A 2007 study titled The Young and Restless in a Knowledge Economy, prepared by the consulting group CEOs for Cities, documented the trend of young college graduates moving back to the core in the decade spanning 1990 to 2000. Over this period, the study found that “the likelihood that young adults would choose to live in a close-in neighborhood increased in every one of the nation’s 50 largest metropolitan areas.” The 2011 update to the study saw those trends accelerate. Between 2000 and 2009, the number of college-educated 25- to 34-year-olds grew “twice as fast in the close-in neighborhoods of the nation’s large cities as in the remainder of these metropolitan areas,” the study found. “Most large metropolitan areas now have higher levels of education attainment among young adults living in the urban core than among young adults living in the rest of the metropolitan area.” According to the study, 34 of America’s 51 large metropolitan areas had higher concentrations of college-educated young people in the urban core compared with the rest of the metro area, and the core experienced faster growth of this group in 36 of the 51 metro areas. Overall, the share of young adults with college degrees living in the core increased from 43 percent to 52 percent over the decade. In five metro areas—Boston, Chicago, New York, San Francisco, and Washington, D.C.—at least two-thirds of the young adults living in the urban core were college grads.
My own study of the distribution of college graduates in the cities and suburbs of America’s metropolitan areas, conducted with my Martin Prosperity Institute colleagues Charlotta Mellander and Kevin Stolarick, finds the concentration of college grads in the urban core to be especially advanced in America’s largest metro areas. Metro areas with more than 3 million people have nearly twice the density of college grads in their center cities than those with populations of 1 million to 3 million. As metro areas grow larger and more congested, more highly educated and affluent people seek more-central locations. When the alternative is hours of commuting on crowded highways and gridlocked streets, more people are willing to trade their lawns, soaring cathedral ceilings, and multiple bathrooms for a more efficient, less car-dependent way of life.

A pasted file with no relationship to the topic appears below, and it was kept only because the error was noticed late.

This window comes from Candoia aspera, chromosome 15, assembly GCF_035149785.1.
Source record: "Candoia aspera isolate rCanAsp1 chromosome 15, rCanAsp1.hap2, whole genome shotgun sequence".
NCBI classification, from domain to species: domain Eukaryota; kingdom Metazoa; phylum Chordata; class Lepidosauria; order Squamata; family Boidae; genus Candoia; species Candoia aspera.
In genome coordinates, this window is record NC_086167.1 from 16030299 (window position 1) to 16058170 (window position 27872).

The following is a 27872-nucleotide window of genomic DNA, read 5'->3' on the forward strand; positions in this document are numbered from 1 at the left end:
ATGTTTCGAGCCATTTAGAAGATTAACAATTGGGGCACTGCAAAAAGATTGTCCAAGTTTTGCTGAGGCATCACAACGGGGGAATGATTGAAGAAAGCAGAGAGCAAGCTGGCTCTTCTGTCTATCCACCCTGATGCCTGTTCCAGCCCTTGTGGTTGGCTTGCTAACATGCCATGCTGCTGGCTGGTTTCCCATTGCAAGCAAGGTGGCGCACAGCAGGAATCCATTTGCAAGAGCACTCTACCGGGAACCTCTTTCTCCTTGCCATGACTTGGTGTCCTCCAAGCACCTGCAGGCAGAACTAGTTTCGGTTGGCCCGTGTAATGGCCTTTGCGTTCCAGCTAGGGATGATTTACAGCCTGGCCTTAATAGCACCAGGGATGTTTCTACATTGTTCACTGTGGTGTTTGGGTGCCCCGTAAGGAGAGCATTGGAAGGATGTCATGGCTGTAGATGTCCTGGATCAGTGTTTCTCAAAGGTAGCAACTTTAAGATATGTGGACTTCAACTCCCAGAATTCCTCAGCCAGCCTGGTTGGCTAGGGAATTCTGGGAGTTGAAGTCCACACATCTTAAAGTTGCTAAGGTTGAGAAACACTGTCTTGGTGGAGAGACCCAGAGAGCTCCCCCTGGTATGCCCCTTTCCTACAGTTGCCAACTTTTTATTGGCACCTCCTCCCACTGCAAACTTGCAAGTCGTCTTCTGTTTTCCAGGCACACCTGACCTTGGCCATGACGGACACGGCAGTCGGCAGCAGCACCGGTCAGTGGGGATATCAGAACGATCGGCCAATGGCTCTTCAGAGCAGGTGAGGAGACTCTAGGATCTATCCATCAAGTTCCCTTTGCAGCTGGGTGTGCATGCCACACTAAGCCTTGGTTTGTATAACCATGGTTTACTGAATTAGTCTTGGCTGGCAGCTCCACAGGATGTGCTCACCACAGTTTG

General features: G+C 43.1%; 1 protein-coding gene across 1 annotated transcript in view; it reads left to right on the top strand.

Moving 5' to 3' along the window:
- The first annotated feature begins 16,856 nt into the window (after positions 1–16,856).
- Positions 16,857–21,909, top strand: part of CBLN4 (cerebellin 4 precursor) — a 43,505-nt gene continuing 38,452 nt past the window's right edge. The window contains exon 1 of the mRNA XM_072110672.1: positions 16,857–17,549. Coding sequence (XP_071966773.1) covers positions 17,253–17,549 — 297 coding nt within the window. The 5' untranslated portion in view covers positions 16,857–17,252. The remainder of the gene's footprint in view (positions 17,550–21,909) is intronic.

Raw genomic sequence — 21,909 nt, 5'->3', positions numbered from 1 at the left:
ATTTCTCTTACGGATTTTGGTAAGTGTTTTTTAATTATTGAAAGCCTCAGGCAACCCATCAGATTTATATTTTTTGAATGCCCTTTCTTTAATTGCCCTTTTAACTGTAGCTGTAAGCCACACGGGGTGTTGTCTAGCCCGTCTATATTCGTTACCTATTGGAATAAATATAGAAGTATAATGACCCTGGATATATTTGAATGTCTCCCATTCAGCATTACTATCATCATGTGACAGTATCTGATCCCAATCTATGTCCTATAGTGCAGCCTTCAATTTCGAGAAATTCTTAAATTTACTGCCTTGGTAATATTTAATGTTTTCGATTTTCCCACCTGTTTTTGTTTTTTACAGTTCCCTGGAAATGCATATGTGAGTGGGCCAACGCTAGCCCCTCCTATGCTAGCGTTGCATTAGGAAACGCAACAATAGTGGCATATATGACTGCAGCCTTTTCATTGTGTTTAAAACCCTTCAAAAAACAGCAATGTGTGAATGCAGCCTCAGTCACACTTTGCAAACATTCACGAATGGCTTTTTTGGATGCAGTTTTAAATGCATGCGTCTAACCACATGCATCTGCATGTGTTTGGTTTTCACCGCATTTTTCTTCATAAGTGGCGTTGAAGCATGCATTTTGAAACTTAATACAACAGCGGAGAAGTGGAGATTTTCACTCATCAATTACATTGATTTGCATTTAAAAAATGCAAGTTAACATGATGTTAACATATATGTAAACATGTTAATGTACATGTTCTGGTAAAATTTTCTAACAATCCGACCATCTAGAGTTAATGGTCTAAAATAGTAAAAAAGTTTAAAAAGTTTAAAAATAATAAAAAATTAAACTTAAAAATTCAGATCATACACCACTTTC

In today’s economy, the critical resource is talent—and it gravitates to dense, safe, and exciting urban areas. Skeptics like to cite the proverbial chicken-or-the-egg dilemma, saying talent follows jobs, but the reality is a two-way street. Good jobs attract talent and great talent also lures investment and jobs. Quality of place, as I wrote here previously, is the key factor that connects the two. New York Mayor Michael Bloomberg framed it this way recently in the Financial Times:
I have long believed that talent attracts capital far more effectively and consistently than capital attracts talent. The most creative individuals want to live in places that protect personal freedoms, prize diversity, and offer an abundance of cultural opportunities. A city that wants to attract creators must offer a fertile breeding ground for new ideas and innovations. . . . Recent college graduates are flocking to Brooklyn not merely because of employment opportunities, but because it is where some of the most exciting things in the world are happening—in music, art, design, food, shops, technology, and green industry. Economists may not say it this way, but the truth of the matter is: being cool counts. When people can find inspiration in a community that also offers great parks, safe streets, and extensive mass transit, they vote with their feet.
If pictures are worth a thousand words, a great map is worth much more. The maps on these pages illustrate the extent of the urban comeback across several very different cities. Developed by my research team at the Martin Prosperity Institute at the University of Toronto, they chart the residential locations of the three main socioeconomic classes that populate the United States: the once-dominant but now shrinking blue-collar working class (about 20 percent of the nation’s workforce); the rising highly skilled, highly paid creative class of science, technology, arts, culture, and media workers (about 35 percent); and the even larger and faster-growing service class (about 45 percent), who toil in lower-skill, lower-wage jobs in food preparation, retail sales, personal services, and clerical and administrative work.
In each city, from über-gentrified New York and Washington, D.C., to Miami and even Detroit, we find a substantial concentration of the creative class in and around the city’s core.